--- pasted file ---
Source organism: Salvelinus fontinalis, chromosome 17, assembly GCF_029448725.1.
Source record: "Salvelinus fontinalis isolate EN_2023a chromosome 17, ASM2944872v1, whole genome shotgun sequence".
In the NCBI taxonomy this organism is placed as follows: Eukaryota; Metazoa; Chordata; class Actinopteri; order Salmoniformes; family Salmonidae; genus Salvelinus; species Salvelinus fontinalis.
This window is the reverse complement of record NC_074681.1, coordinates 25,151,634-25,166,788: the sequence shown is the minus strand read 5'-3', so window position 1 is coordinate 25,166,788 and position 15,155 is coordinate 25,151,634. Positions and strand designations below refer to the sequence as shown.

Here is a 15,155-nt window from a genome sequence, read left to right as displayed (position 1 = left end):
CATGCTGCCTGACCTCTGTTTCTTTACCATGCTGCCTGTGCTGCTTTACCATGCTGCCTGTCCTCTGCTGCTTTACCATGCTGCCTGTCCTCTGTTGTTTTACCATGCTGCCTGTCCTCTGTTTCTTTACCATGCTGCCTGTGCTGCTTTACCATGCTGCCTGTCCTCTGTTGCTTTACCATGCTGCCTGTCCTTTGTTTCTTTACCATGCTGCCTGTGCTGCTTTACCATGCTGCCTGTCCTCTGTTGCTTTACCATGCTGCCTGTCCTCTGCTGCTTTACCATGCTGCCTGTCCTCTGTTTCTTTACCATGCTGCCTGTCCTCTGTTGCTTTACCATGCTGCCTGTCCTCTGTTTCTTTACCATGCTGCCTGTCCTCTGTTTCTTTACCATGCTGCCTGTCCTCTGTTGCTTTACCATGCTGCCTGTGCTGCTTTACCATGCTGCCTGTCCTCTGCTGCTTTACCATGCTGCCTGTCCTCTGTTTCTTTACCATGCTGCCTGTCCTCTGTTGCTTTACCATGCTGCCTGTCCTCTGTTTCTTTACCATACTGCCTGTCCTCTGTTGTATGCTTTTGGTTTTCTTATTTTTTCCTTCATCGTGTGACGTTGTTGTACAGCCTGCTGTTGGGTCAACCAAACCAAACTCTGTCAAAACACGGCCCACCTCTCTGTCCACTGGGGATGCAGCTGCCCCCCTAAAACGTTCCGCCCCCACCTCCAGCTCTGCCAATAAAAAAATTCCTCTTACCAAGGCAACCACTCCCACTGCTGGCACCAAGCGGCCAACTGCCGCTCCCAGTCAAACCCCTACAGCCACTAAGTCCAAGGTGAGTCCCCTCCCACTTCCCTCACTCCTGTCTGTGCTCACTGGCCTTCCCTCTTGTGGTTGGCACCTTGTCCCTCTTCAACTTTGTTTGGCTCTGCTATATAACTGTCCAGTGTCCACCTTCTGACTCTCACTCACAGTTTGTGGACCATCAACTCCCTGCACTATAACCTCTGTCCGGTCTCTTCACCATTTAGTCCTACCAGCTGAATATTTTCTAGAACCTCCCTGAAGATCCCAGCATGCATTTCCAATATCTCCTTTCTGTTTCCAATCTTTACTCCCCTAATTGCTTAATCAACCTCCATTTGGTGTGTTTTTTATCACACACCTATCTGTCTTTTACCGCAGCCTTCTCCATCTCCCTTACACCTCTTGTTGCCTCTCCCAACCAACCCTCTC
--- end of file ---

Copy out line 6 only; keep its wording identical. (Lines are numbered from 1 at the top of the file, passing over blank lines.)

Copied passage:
CATGCTGCCTGACCTCTGTTTCTTTACCATGCTGCCTGTGCTGCTTTACCATGCTGCCTGTCCTCTGCTGCTTTACCATGCTGCCTGTCCTCTGTTGTTTTACCATGCTGCCTGTCCTCTGTTTCTTTACCATGCTGCCTGTGCTGCTTTACCATGCTGCCTGTCCTCTGTTGCTTTACCATGCTGCCTGTCCTTTGTTTCTTTACCATGCTGCCTGTGCTGCTTTACCATGCTGCCTGTCCTCTGTTGCTTTACCATGCTGCCTGTCCTCTGCTGCTTTACCATGCTGCCTGTCCTCTGTTTCTTTACCATGCTGCCTGTCCTCTGTTGCTTTACCATGCTGCCTGTCCTCTGTTTCTTTACCATGCTGCCTGTCCTCTGTTTCTTTACCATGCTGCCTGTCCTCTGTTGCTTTACCATGCTGCCTGTGCTGCTTTACCATGCTGCCTGTCCTCTGCTGCTTTACCATGCTGCCTGTCCTCTGTTTCTTTACCATGCTGCCTGTCCTCTGTTGCTTTACCATGCTGCCTGTCCTCTGTTTCTTTACCATACTGCCTGTCCTCTGTTGTATGCTTTTGGTTTTCTTATTTTTTCCTTCATCGTGTGACGTTGTTGTACAGCCTGCTGTTGGGTCAACCAAACCAAACTCTGTCAAAACACGGCCCACCTCTCTGTCCACTGGGGATGCAGCTGCCCCCCTAAAACGTTCCGCCCCCACCTCCAGCTCTGCCAATAAAAAAATTCCTCTTACCAAGGCAACCACTCCCACTGCTGGCACCAAGCGGCCAACTGCCGCTCCCAGTCAAACCCCTACAGCCACTAAGTCCAAGGTGAGTCCCCTCCCACTTCCCTCACTCCTGTCTGTGCTCACTGGCCTTCCCTCTTGTGGTTGGCACCTTGTCCCTCTTCAACTTTGTTTGGCTCTGCTATATAACTGTCCAGTGTCCACCTTCTGACTCTCACTCACAGTTTGTGGACCATCAACTCCCTGCACTATAACCTCTGTCCGGTCTCTTCACCATTTAGTCCTACCAGCTGAATATTTTCTAGAACCTCCCTGAAGATCCCAGCATGCATTTCCAATATCTCCTTTCTGTTTCCAATCTTTACTCCCCTAATTGCTTAATCAACCTCCATTTGGTGTGTTTTTTATCACACACCTATCTGTCTTTTACCGCAGCCTTCTCCATCTCCCTTACACCTCTTGTTGCCTCTCCCAACCAACCCTCTC